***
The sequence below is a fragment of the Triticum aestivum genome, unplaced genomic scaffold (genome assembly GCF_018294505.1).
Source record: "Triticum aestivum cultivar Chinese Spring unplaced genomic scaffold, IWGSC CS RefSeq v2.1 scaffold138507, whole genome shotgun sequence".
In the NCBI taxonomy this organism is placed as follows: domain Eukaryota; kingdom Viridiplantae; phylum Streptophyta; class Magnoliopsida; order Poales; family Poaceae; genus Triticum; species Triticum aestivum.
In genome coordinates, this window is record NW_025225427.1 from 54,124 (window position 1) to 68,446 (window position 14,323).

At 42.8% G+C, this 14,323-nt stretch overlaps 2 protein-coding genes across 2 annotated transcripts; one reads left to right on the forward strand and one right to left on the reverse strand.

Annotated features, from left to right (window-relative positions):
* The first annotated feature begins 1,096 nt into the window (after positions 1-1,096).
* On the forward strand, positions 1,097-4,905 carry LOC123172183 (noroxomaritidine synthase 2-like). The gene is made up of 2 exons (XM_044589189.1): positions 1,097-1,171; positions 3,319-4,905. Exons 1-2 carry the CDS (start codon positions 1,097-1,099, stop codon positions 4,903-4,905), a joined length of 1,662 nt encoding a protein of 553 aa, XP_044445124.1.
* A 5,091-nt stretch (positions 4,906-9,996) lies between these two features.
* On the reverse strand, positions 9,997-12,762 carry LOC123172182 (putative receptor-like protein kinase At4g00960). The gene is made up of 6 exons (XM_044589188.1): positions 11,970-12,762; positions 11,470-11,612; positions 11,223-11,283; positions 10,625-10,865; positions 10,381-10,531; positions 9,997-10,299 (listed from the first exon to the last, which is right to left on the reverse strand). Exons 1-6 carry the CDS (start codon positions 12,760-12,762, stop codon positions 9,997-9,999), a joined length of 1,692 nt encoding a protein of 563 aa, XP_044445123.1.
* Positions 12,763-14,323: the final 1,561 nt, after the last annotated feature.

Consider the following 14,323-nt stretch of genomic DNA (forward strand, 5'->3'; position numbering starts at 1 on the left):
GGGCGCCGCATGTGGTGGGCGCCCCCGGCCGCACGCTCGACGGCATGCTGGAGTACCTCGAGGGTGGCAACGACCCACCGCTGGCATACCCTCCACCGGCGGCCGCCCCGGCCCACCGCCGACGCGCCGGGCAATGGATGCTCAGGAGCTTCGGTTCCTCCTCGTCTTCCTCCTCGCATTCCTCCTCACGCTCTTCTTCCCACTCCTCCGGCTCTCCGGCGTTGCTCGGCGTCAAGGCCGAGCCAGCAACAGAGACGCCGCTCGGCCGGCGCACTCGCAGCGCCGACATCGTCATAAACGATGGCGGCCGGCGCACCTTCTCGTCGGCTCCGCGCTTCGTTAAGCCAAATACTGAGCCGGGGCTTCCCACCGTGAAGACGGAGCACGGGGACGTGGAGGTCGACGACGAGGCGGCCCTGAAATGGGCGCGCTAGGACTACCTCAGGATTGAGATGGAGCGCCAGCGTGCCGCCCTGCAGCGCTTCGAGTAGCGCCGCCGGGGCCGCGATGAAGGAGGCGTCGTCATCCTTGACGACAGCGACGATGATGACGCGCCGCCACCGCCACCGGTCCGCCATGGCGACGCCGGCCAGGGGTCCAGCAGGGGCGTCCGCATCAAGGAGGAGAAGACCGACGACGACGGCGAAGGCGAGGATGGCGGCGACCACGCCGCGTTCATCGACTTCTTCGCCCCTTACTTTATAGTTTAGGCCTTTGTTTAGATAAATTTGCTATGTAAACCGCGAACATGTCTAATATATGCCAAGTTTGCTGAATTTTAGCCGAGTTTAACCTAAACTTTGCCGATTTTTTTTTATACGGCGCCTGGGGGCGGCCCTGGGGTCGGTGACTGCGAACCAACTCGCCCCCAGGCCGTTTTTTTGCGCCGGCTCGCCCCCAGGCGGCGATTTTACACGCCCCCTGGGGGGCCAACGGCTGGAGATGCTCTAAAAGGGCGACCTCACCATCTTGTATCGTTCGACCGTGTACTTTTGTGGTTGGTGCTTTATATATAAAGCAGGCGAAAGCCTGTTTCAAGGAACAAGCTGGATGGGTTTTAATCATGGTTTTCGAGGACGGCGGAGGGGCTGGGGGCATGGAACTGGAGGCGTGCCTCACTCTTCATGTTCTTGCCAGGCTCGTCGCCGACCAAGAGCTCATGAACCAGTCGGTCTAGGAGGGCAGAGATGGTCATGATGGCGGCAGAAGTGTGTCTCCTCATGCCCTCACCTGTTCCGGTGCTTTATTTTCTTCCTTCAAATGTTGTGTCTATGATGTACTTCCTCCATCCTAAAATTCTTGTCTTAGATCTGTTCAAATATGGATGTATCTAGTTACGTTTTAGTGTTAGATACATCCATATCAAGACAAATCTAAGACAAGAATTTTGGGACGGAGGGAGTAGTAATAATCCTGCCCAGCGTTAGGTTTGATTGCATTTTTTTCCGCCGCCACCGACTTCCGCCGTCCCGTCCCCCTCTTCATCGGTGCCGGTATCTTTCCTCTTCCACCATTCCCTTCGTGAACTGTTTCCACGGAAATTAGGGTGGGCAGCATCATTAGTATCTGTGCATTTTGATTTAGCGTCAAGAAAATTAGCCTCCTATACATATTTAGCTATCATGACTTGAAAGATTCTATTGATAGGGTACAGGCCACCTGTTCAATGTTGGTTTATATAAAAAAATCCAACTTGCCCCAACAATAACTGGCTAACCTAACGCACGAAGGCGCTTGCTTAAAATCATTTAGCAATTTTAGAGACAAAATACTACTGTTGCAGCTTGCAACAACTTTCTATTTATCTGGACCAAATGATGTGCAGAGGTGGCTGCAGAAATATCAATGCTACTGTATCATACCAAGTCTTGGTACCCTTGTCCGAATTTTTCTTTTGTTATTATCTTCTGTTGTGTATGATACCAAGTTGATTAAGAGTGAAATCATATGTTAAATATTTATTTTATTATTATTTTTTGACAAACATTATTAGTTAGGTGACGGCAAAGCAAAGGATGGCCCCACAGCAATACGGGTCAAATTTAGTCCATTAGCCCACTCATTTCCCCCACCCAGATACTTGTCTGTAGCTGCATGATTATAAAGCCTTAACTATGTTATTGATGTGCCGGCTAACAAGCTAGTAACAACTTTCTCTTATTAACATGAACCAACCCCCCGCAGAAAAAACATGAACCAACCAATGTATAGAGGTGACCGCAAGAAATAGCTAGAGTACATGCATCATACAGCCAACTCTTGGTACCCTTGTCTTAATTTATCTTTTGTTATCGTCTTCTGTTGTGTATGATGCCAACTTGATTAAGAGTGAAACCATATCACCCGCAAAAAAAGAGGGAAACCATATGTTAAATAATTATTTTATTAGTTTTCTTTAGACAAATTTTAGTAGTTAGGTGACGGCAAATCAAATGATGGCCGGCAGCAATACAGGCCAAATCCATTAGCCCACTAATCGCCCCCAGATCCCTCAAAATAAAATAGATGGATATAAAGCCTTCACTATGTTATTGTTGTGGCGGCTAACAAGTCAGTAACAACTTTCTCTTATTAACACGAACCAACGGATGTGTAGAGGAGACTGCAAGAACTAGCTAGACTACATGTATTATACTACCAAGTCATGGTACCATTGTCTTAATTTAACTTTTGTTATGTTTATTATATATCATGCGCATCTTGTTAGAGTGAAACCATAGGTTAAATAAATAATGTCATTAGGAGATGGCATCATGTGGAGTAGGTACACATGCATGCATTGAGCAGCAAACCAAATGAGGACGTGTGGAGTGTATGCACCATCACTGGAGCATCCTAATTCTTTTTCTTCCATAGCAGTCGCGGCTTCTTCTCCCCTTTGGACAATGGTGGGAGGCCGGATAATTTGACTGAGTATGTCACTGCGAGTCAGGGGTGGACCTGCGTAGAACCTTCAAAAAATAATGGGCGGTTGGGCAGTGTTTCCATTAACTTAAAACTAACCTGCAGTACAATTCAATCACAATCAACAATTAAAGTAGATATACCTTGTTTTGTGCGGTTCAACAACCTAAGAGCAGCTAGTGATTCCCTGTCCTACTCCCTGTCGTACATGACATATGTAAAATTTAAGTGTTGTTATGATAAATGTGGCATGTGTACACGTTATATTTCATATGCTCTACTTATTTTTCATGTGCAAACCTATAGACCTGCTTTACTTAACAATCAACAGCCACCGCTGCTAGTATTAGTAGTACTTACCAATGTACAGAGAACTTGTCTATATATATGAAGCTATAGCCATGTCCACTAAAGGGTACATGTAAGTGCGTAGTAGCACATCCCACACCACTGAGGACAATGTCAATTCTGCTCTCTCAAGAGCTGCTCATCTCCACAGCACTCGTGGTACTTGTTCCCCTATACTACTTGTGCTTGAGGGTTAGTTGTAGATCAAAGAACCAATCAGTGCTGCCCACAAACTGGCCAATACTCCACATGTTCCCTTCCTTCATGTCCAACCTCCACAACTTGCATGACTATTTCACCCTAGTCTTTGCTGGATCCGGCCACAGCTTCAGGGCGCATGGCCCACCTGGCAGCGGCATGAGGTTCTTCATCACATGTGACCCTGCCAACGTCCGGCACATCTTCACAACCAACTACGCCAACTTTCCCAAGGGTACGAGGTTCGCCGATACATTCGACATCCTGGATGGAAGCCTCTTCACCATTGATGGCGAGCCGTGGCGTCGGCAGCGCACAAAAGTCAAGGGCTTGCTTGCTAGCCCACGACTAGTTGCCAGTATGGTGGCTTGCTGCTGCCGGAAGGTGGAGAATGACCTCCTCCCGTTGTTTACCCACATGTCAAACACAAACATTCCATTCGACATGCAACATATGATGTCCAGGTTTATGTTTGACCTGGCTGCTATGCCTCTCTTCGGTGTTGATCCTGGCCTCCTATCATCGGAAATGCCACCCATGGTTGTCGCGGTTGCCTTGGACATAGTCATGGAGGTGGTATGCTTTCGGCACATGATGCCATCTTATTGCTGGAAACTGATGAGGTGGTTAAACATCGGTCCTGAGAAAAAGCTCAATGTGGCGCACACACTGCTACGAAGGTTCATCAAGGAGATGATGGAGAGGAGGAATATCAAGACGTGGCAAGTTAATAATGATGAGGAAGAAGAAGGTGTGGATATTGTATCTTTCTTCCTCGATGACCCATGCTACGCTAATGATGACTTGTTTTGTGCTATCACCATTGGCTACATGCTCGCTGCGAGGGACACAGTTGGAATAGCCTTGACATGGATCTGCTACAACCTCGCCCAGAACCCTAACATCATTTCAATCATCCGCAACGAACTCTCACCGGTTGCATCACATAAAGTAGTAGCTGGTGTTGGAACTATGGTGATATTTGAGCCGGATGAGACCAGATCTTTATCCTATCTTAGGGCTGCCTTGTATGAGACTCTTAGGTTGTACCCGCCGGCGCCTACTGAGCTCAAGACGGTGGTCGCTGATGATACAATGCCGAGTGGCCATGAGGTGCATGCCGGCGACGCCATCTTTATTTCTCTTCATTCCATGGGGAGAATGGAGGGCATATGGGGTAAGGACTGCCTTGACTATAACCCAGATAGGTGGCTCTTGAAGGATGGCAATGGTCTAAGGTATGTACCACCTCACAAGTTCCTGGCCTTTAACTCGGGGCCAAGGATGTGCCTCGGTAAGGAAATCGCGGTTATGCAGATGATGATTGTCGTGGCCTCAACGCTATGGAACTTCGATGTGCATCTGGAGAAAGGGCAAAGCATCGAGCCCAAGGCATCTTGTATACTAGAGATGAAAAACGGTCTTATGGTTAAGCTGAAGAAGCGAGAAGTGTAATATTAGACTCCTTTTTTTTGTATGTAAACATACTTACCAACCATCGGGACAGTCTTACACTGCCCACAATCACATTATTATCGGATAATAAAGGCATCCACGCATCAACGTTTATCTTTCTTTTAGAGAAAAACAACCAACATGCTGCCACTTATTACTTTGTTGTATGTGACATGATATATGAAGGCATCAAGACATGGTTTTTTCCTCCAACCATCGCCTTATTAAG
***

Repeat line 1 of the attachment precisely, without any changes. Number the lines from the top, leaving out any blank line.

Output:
The sequence below is a fragment of the Triticum aestivum genome, unplaced genomic scaffold (genome assembly GCF_018294505.1).